When you purchase liability insurance, you don’t tend to think about the different types of liability and if they are included in the liability insurance policy you just purchased. Our last newsletter addressed professional liability versus general liability, but what do these policies really cover? There are two general areas of damages we commonly discuss when transferring liability risks through insurance – compensatory and punitive damages.
The easiest way to describe compensatory damages is that it makes someone whole after a loss. It pays the monetary amounts necessary to replace what a person lost because of your negligence. This could be repairing or replacing property, loss of income, medical bills, or even additional expenses incurred after an incident caused by your negligence. These are the types of damages most people think of when they purchase insurance to protect their personal or business assets. However, your exposure to loss may go beyond making an injured party whole again and it isn’t always included in your insurance policy.
Punitive damages are monetary compensation awarded to an injured party that goes beyond that which is necessary to make them whole after a loss and is intended to punish the wrongdoer. Punitive damages are a way of punishing you based on the theory that the interests of society and the injured party can be met by imposing additional damages on the defendant. In other words, it is intended to make the risk of loss larger to get your attention, so you will make more of an effort to avoid incidences or to correct an exposure to lower the chance of loss. Punitive damages are not awarded easily as you have to be proven to be malice or reckless – grossly negligent. However, if this coverage is not included in your liability policy and is not being discussed by your insurance agent, you don’t really know if you are covered and when a loss occurs, it is too late.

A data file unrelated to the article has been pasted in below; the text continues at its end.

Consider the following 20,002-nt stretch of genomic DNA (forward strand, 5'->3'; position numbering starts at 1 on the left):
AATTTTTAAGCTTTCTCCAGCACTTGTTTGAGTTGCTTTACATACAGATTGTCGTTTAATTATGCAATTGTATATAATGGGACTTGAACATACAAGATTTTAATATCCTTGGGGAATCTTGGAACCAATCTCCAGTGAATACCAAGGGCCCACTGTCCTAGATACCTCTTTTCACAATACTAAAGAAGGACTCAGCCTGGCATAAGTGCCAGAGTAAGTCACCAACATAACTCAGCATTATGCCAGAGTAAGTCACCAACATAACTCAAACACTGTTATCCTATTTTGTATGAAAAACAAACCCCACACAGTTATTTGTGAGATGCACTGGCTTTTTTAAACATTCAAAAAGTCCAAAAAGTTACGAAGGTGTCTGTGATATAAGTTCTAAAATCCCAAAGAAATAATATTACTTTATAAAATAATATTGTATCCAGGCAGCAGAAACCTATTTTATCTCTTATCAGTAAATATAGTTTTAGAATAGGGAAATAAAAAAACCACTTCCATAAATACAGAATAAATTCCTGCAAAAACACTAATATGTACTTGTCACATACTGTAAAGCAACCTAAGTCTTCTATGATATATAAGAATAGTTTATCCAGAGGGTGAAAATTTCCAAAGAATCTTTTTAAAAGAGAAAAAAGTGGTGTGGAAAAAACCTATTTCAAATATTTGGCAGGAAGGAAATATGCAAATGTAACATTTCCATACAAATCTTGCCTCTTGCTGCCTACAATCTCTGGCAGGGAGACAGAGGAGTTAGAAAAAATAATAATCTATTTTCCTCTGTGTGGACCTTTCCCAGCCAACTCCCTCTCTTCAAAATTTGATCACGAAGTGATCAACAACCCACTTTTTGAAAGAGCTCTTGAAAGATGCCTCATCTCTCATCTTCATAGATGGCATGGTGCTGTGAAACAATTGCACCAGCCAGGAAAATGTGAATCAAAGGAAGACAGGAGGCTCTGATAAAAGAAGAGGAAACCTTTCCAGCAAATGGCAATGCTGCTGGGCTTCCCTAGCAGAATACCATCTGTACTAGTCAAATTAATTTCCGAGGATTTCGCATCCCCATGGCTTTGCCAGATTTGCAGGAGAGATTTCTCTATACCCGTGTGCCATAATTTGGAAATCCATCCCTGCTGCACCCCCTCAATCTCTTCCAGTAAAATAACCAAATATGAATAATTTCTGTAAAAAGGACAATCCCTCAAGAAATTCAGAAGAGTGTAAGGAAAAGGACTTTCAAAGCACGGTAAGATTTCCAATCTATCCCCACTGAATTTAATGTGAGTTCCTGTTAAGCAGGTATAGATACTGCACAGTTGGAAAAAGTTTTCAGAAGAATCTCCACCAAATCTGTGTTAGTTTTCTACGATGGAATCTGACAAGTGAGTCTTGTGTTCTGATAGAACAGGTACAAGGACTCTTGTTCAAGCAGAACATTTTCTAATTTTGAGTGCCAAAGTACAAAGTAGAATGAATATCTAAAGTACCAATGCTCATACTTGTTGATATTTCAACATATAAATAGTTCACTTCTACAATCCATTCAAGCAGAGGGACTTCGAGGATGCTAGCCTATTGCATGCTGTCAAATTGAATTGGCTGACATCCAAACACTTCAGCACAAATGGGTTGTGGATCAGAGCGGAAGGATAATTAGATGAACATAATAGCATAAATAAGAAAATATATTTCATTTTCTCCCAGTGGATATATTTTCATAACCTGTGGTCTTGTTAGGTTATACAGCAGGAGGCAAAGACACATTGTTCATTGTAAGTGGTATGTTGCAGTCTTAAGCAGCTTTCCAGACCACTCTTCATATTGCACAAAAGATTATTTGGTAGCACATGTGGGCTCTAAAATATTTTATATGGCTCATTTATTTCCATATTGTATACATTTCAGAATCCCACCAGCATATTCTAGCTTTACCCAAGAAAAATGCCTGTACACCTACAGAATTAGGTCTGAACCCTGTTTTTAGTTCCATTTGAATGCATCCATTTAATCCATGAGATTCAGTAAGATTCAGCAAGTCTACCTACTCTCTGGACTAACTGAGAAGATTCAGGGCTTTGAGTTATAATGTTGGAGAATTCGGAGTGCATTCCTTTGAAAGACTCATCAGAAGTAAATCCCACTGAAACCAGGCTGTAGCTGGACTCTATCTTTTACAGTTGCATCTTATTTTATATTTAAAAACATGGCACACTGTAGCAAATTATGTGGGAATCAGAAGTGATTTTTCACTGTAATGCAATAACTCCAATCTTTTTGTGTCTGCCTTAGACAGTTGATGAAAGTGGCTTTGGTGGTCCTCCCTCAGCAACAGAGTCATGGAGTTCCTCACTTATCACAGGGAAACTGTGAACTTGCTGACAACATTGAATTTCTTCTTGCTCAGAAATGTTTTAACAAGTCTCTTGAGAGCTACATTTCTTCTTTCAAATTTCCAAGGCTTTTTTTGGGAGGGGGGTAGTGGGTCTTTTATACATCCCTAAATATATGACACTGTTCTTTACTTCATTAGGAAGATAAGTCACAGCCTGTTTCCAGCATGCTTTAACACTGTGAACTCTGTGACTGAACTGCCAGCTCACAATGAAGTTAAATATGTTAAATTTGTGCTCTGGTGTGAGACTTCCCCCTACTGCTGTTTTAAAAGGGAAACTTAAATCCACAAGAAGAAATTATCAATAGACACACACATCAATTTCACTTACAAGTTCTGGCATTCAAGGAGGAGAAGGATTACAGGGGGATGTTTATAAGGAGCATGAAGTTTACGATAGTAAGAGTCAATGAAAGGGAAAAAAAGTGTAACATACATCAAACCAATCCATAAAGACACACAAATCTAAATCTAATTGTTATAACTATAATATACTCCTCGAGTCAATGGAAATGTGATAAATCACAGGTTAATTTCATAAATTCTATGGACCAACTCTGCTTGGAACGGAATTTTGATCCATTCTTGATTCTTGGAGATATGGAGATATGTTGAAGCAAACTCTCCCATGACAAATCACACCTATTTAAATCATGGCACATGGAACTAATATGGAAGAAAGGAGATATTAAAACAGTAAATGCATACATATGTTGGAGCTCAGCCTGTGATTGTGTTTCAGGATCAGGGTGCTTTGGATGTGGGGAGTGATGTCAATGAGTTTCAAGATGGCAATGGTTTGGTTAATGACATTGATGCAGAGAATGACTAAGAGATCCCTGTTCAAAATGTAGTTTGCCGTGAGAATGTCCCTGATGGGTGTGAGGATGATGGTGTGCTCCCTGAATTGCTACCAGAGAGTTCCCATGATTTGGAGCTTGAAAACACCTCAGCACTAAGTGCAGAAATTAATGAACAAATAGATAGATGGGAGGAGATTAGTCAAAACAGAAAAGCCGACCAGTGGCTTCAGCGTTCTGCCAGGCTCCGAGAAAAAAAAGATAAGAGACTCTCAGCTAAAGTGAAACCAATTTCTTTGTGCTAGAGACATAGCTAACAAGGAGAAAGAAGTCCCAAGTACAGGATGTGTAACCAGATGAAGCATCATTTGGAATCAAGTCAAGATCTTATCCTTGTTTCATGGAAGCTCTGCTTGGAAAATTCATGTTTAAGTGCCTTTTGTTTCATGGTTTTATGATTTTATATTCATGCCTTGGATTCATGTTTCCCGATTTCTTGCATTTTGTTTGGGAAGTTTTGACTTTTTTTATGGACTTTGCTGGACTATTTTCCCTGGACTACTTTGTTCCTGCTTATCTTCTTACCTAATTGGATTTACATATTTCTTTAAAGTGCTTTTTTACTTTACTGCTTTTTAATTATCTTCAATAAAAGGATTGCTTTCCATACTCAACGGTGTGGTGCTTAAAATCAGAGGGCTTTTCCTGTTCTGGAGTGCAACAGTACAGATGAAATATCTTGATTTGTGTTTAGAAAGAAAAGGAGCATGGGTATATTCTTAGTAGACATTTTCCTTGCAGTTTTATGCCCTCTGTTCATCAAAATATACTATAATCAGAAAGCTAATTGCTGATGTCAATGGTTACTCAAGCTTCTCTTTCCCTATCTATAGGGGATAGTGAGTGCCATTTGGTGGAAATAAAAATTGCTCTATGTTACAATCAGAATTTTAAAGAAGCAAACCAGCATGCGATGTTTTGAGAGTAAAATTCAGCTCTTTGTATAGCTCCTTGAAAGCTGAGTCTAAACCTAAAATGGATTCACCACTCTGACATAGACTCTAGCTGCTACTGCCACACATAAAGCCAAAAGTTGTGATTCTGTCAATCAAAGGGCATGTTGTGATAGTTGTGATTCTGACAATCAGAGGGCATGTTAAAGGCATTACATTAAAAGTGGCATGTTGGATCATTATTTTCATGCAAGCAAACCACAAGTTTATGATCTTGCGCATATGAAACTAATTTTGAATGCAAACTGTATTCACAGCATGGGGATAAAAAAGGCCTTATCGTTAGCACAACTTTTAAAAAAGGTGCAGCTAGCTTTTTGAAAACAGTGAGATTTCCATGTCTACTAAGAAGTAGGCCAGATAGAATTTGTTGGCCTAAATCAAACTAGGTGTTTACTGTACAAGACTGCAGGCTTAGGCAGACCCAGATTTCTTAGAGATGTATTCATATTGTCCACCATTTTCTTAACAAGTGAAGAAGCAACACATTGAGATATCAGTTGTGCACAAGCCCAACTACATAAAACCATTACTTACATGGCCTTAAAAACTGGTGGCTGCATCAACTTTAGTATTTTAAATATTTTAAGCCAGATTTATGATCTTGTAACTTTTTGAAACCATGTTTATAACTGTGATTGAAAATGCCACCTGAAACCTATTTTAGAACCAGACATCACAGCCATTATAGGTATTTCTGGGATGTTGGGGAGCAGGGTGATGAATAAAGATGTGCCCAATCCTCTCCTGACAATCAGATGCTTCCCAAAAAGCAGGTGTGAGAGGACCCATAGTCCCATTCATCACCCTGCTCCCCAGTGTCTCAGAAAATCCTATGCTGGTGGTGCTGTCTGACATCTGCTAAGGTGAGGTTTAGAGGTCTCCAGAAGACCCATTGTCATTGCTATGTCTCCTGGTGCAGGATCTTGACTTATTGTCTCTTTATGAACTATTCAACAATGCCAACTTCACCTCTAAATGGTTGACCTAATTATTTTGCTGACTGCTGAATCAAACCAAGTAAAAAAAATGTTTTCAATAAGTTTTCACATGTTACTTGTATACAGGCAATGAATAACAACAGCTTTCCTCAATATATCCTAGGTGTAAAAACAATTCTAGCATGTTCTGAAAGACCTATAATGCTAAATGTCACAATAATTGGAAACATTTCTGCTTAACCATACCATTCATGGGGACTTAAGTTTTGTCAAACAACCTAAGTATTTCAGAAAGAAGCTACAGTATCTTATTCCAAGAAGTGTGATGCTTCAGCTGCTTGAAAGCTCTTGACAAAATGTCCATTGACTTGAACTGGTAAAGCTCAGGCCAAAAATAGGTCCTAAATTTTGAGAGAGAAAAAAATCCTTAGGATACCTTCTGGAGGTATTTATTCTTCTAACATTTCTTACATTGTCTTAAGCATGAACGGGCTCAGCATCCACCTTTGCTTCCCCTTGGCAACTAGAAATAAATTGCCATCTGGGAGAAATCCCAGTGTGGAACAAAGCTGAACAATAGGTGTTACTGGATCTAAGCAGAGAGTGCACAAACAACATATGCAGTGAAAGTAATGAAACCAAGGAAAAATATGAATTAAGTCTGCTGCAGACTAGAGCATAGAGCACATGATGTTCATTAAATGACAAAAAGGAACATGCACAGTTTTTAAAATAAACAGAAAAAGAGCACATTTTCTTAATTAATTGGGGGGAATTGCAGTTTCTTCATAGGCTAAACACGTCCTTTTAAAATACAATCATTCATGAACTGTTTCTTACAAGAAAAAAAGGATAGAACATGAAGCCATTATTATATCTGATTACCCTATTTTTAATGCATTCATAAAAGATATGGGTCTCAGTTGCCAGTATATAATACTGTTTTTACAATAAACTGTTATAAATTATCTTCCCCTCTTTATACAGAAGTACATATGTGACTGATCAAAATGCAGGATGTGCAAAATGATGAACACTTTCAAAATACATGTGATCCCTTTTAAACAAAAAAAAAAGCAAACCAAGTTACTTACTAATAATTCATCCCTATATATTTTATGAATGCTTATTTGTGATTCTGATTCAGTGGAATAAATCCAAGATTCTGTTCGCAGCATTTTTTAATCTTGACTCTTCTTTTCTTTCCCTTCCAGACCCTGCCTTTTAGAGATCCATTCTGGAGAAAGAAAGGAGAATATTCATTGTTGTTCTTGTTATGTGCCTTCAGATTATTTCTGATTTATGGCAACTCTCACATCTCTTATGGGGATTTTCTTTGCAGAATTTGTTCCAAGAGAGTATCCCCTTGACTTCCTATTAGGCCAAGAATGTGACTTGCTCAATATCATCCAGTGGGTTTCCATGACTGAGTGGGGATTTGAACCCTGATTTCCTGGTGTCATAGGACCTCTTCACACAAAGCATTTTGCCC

This month’s case study has a situation where a business was about to purchase a liability policy that excluded punitive damages. Their quote actually listed the exclusion on it. However, it was not highlighted by his agent and the client didn’t notice it among a list of common exclusions. The agent, a national broker, made no effort to get an optional quote for the client to even consider the coverage. Situations like this is why we rely so heavily on our insurance audit process and why the process includes the review of policies for any prospective client.
-W. Greg Whitlock, CIC, CRM, President